State to the fullest extent in promoting the accomplishment of this purpose. But there is that in the present condition of the State which, in my judgment, justifies and requires the immediate offer of $300 bounty to those recruits who have not been in the service who shall enlist in the new regiments now raising in this State, as well as to those who shall enlist in the old regiments. Under General Orders, No. 191, assigning two regiments and a battery to this State, measures were taken in August to raise them. Recruiting officers were appointed and located in different parts of the State, and they commenced work actively and faithfully. But the work of raising the regiments was found more difficult than was expected. Only veterans were allowed to be enlisted. The last month's service of our returned nine-months" regiments had been unusually severe, involving the rapid march from Fairfax Court-House to Gettysburg, the battle at the latter place, and the subsequent marches. There was an unusual amount of sickness among the returned members of the regiments. In some of them more men have already died since they returned into the State than died daring their entire term of service. This discouraged those who were not sick, and generally the men were not ready to re-enlist.
Under these circumstances I applied for and received permission to enlist men who had not served, offering them only $100 bounty. Some enlistments were thus obtained, but labor was very scarce, and the farmers outbid the Government during harvesting. I called upon the officers of our towns and the patriotic citizens to aid, by their influence and their efforts, the labors of the recruiting officers. The people of the State began to awake to the importance of raising these regiments, both to aid Government and to save the State from a supplemental draft to fill the deficiency to the last quota. Enlistments began to come in with more rapidity. Recruiting officers made encouraging reports, and success within some reasonable time appeared certain.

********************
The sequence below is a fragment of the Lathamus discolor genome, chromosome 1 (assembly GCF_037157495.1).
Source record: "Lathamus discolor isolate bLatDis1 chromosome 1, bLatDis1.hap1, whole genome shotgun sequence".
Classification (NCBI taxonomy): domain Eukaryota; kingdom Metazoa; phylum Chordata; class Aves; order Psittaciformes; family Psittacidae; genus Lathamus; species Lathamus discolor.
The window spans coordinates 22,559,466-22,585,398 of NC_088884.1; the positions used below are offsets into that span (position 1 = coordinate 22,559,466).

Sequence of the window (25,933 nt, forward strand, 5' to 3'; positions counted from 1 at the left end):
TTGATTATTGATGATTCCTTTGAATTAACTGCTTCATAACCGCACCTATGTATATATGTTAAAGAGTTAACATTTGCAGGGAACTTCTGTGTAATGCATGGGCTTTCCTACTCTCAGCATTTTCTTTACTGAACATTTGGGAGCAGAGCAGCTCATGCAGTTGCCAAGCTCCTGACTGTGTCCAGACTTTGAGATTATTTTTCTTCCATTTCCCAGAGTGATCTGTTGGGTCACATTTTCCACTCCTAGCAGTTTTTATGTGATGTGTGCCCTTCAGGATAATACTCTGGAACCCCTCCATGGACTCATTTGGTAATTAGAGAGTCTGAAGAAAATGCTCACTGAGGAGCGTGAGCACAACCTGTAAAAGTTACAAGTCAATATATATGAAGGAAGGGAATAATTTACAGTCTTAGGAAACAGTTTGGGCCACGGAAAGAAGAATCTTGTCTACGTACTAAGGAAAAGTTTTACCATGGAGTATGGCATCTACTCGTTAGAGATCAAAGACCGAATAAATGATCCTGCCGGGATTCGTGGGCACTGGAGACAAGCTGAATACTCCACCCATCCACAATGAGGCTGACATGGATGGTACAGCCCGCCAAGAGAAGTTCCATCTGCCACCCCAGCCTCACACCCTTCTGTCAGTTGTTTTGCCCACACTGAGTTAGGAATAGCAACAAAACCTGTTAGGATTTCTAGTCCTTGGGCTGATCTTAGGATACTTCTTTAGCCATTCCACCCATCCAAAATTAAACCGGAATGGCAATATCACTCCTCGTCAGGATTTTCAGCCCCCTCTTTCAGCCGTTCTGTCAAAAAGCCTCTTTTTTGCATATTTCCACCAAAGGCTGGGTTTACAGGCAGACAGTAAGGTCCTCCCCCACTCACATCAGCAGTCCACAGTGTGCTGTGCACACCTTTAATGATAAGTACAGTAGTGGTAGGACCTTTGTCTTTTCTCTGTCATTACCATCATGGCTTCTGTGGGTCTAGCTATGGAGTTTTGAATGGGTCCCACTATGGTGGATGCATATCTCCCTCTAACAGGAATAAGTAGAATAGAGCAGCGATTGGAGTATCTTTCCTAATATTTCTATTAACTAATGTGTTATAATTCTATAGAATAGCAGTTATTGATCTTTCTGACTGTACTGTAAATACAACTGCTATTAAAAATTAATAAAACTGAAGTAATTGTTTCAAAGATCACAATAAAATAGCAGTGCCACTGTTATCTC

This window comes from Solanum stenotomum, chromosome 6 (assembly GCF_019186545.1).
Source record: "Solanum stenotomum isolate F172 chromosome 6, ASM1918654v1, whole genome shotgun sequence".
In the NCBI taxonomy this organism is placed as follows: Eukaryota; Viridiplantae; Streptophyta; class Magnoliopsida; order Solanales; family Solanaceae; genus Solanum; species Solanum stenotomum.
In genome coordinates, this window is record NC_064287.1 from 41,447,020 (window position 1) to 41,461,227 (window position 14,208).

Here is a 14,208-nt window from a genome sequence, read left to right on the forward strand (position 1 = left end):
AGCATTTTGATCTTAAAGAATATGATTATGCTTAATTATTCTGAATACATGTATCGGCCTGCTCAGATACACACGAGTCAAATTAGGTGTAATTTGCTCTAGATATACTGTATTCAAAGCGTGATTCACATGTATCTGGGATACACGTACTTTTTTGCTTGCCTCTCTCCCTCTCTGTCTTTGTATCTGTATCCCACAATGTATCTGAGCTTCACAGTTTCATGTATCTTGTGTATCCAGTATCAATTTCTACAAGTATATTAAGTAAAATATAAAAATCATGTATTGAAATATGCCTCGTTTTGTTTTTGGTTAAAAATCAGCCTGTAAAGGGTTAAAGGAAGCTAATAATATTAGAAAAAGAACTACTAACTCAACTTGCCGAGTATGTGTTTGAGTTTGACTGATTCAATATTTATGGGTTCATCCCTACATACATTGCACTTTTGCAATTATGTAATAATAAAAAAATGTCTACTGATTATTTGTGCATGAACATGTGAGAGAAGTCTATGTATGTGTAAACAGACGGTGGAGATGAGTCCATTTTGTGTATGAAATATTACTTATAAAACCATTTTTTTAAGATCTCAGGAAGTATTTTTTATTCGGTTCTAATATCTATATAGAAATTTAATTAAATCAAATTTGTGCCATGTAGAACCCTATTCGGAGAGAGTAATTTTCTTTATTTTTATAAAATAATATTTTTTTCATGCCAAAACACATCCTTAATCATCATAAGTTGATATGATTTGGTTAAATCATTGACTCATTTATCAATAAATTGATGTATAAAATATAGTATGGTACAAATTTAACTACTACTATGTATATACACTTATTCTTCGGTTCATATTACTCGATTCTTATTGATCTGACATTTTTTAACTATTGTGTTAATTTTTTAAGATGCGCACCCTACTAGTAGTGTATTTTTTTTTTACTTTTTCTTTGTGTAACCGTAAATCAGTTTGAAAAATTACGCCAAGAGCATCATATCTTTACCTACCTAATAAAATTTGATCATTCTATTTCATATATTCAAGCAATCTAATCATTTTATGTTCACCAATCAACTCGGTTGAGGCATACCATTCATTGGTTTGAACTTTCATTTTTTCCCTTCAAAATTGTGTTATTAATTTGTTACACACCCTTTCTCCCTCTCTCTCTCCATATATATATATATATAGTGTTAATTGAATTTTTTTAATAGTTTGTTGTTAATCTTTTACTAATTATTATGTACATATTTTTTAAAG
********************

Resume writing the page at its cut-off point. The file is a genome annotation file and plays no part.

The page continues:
But it has now become known that recruits enlisted for these regiments, who have not served, can receive but $100 boundy, while those who are enlisted by recruiting officers appointed by the provost-marshals receive $300. This has stopped recruiting for the veteran regiments from that class of men. Of those who have seen service but few enlist yet, for the reasons I have above stated. Recruiting officers all report that if permitted to offer $300 bounty to men who have not served they can fill their companies rapidly. If not allowed, it involves ultimately the necessity of revoking the commissions of the recruiting officers now at work, announcing that the veteran regiments cannot be filled, and discharging the men already enlisted, amounting to from 250 to 300 men. This would at once operate a cessation of the labors of town officers, and would effectually throw a wet blanket upon the now rising enthusiasm in the State in behalf of filling promptly the call made. This result could not be produced without at the same time effectually dampening the ardor for enlistments generally, and thus is would directly operate to repress enlistments for the old regiments.
In the important work of raising men there should be and must be perfect harmony and concert of action between the officers of the State and of the United States. The officers of the State can exert an influence over the officers of the several towns which cannot well be attained without their action. This is exercised, to a considerable